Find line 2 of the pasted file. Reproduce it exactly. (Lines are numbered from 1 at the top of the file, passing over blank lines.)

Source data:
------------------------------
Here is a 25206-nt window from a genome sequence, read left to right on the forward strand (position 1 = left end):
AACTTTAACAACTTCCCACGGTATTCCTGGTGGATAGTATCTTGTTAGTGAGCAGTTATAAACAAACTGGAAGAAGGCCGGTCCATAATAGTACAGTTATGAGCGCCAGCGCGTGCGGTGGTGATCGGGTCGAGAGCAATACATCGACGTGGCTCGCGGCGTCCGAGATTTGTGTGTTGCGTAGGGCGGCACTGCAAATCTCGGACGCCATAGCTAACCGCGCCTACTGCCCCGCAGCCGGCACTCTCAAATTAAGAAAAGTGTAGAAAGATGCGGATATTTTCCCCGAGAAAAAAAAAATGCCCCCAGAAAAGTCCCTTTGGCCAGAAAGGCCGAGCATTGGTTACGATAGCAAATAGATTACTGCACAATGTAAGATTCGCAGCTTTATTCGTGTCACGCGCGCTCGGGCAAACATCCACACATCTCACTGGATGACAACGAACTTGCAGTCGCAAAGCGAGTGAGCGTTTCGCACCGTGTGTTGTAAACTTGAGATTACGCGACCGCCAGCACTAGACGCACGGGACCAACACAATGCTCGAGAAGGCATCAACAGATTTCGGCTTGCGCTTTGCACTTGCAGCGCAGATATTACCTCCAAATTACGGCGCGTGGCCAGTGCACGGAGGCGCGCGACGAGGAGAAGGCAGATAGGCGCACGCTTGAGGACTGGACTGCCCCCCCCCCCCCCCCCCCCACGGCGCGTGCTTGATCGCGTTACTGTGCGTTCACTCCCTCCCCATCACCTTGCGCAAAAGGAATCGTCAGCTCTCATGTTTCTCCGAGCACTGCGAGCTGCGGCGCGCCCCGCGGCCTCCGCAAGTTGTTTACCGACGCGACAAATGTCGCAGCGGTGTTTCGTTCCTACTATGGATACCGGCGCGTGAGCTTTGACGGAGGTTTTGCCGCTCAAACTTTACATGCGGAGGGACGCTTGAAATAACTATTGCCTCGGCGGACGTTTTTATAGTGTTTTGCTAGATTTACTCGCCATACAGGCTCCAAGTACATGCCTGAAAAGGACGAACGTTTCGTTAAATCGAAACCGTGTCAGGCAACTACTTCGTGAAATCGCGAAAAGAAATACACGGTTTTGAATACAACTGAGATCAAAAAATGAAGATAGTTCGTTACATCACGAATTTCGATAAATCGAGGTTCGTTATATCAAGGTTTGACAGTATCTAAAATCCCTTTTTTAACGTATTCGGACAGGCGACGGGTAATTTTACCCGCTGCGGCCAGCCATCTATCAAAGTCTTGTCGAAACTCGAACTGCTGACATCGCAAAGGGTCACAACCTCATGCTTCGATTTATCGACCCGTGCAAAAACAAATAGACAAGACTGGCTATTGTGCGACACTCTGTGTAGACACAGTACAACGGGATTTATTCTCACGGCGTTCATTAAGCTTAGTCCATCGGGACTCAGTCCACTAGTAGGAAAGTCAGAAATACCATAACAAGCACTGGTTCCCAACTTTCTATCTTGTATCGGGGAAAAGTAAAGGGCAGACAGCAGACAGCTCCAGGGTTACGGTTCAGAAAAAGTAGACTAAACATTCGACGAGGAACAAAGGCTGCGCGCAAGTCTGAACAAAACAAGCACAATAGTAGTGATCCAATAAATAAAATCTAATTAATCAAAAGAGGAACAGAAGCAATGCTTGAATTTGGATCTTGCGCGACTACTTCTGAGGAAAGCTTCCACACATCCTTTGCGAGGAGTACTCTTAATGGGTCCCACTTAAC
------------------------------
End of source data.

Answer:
AACTTTAACAACTTCCCACGGTATTCCTGGTGGATAGTATCTTGTTAGTGAGCAGTTATAAACAAACTGGAAGAAGGCCGGTCCATAATAGTACAGTTATGAGCGCCAGCGCGTGCGGTGGTGATCGGGTCGAGAGCAATACATCGACGTGGCTCGCGGCGTCCGAGATTTGTGTGTTGCGTAGGGCGGCACTGCAAATCTCGGACGCCATAGCTAACCGCGCCTACTGCCCCGCAGCCGGCACTCTCAAATTAAGAAAAGTGTAGAAAGATGCGGATATTTTCCCCGAGAAAAAAAAAATGCCCCCAGAAAAGTCCCTTTGGCCAGAAAGGCCGAGCATTGGTTACGATAGCAAATAGATTACTGCACAATGTAAGATTCGCAGCTTTATTCGTGTCACGCGCGCTCGGGCAAACATCCACACATCTCACTGGATGACAACGAACTTGCAGTCGCAAAGCGAGTGAGCGTTTCGCACCGTGTGTTGTAAACTTGAGATTACGCGACCGCCAGCACTAGACGCACGGGACCAACACAATGCTCGAGAAGGCATCAACAGATTTCGGCTTGCGCTTTGCACTTGCAGCGCAGATATTACCTCCAAATTACGGCGCGTGGCCAGTGCACGGAGGCGCGCGACGAGGAGAAGGCAGATAGGCGCACGCTTGAGGACTGGACTGCCCCCCCCCCCCCCCCCCCCACGGCGCGTGCTTGATCGCGTTACTGTGCGTTCACTCCCTCCCCATCACCTTGCGCAAAAGGAATCGTCAGCTCTCATGTTTCTCCGAGCACTGCGAGCTGCGGCGCGCCCCGCGGCCTCCGCAAGTTGTTTACCGACGCGACAAATGTCGCAGCGGTGTTTCGTTCCTACTATGGATACCGGCGCGTGAGCTTTGACGGAGGTTTTGCCGCTCAAACTTTACATGCGGAGGGACGCTTGAAATAACTATTGCCTCGGCGGACGTTTTTATAGTGTTTTGCTAGATTTACTCGCCATACAGGCTCCAAGTACATGCCTGAAAAGGACGAACGTTTCGTTAAATCGAAACCGTGTCAGGCAACTACTTCGTGAAATCGCGAAAAGAAATACACGGTTTTGAATACAACTGAGATCAAAAAATGAAGATAGTTCGTTACATCACGAATTTCGATAAATCGAGGTTCGTTATATCAAGGTTTGACAGTATCTAAAATCCCTTTTTTAACGTATTCGGACAGGCGACGGGTAATTTTACCCGCTGCGGCCAGCCATCTATCAAAGTCTTGTCGAAACTCGAACTGCTGACATCGCAAAGGGTCACAACCTCATGCTTCGATTTATCGACCCGTGCAAAAACAAATAGACAAGACTGGCTATTGTGCGACACTCTGTGTAGACACAGTACAACGGGATTTATTCTCACGGCGTTCATTAAGCTTAGTCCATCGGGACTCAGTCCACTAGTAGGAAAGTCAGAAATACCATAACAAGCACTGGTTCCCAACTTTCTATCTTGTATCGGGGAAAAGTAAAGGGCAGACAGCAGACAGCTCCAGGGTTACGGTTCAGAAAAAGTAGACTAAACATTCGACGAGGAACAAAGGCTGCGCGCAAGTCTGAACAAAACAAGCACAATAGTAGTGATCCAATAAATAAAATCTAATTAATCAAAAGAGGAACAGAAGCAATGCTTGAATTTGGATCTTGCGCGACTACTTCTGAGGAAAGCTTCCACACATCCTTTGCGAGGAGTACTCTTAATGGGTCCCACTTAAC